Anyone that eats a high fat, high sugar food like ice cream before bed is asking for nightmares and an extra layer of fat on their thighs the next morning.

    For most, milk should be avoided, but cheese can be tested, and often effective.

    While alcohol should be avoided as a general class, a half a glass of beer rich in certain types of hops can work WONDERS about an 45-60 minutes before bedtime (Bud American Ale is good).

    Celery works good. Turkey is OK. But food is not the only remedy, or a silver bullet–it is probably not even the BEST remedy. Equally important (if not critical) are: dark and quiet bedrooms, vitamin supplements, plentiful water, exercise before noon (not too late), a naturally comfortable but reduced temperature at night (but not TOO cold), wearing socks to bed, not using a pillow that overheats the back of the neck, and reducing intake of simple carbs in the late afternoon and especially evening. Try all these other things. Food should be a last resort as a remedy.

    Posted by Duane
  6. June 3, 2009 @ 6:03 pm


    Catnip tea?

    Posted by Gjyl
  7. September 23, 2009 @ 8:54 am


    Very informative. Did not not know the Banana one – will try. Nevillep

    Posted by Neville Pritchard
  8. March 1, 2010 @ 4:37 am


    i think it is useful to take these tips as apart of changing life style & to recreate your mood & way to sleep & about pork for me it is not allowed and cheese is allergic for many others and please i have a question about restless leg syndrome especially when i an on my period

    Posted by sahar
  9. March 25, 2010 @ 12:40 pm


    For decades I had trouble sleeping or getting to sleep. About a month ago, I learned that bananas are a sleep aid. Now, I eat one about 40 minutes to an hour before I want to fall asleep. Like clockwork, 40 minutes to an hour later I’m out. Excellent sleep aid without any after effects like over the counter medicine. Also, they’re good for you. Try it.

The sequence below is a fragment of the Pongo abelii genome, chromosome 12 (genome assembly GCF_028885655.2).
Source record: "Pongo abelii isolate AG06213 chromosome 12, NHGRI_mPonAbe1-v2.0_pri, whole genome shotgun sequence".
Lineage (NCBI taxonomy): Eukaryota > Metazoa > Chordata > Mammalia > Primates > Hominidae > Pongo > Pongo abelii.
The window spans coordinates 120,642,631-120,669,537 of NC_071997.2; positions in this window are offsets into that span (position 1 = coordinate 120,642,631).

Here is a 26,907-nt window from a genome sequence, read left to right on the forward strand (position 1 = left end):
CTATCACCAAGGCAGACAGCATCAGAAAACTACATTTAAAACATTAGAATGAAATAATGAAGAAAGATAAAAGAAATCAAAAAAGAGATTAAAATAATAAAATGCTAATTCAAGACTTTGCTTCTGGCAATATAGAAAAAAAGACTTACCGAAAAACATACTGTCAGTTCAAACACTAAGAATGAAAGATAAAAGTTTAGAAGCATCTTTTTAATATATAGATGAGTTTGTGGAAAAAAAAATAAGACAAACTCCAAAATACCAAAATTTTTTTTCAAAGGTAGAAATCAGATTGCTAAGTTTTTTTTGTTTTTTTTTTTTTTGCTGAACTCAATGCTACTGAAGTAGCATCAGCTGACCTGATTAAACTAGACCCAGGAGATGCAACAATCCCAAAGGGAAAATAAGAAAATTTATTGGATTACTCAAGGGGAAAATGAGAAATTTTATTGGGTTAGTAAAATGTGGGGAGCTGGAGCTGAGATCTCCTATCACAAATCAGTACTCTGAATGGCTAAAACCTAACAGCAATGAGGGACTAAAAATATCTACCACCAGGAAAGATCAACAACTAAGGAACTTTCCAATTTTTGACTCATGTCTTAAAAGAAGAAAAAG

Posted by jim
  10. July 2, 2010 @ 11:04 pm


    I can attest that the almonds can potentially make a person sleepy, at least in my case. I made some cookies using 1 C organic almond butter (locally made), 1 organic banana, 1 locally grown organic egg (no corn or soy feed), and a bit of organic unsweetened coconut from Bob’s Red Mill. I had some raw batter and some cooked…2-3 bites and maybe 2-3 small cookies.

    Within minutes my energy I had surged to a very relaxed state and I didn’t expect this at all.

    Interestingly, this was my 1st time not having a sneezing reaction afterwards either, whereas raw almonds (non-organic) and almond milk, unsweetened, both gave me those reactions. I did this test wondering if I might feel the same, while also making a treat that my teen daughter might enjoy. On the other hand, I did get a momentary runny nose and a slight cough. I may have to stop intake of all almonds.

    Anyhow, thanks for sharing the insight. :)

    Posted by Joy
  11. January 31, 2013 @ 11:25 pm


    Chronic snoring cures

    During normal breathing, air passes through the throat on its way to the lungs. The air travels past the soft palate, uvula, tonsils, and tongue. When a person is awake, the muscles in the back of the throat tighten to hold these structures in place preventing them from collapsing into the airway. During sleep, these structures can fall into the airway causing snoring and obstructive sleep apnea.

    Sleep apnea is characterized by loud snroing and distrubed or interruped sleep patterns. Sleep apnea can have serious consequences including cardiac problems. Frequently patients will awaken in the morning with a headache. If they become sleep deprived they may feel sleeppy all day, and may fall asleep while driving in the car.

    Sleep apnea is diagnosed by a sleep study. During a sleep study, the patient’s breathing patterns, heart rhythim and brain waves are monitored.

    If it is found that sleep apnea is present, most doctors recommend the use of CPAP. CPAP is a breathing device worn during sleep to help keep the airway open. In some situations surgery is recommended. The uvulopalatopharyngoplasty with or without tonsillectomy are surgical procedurs designed to open the airway. In rare situations, a tracheostomy is necessary. These are procedures designed to circumvent this sleep related collapse of these structures.

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    Posted by max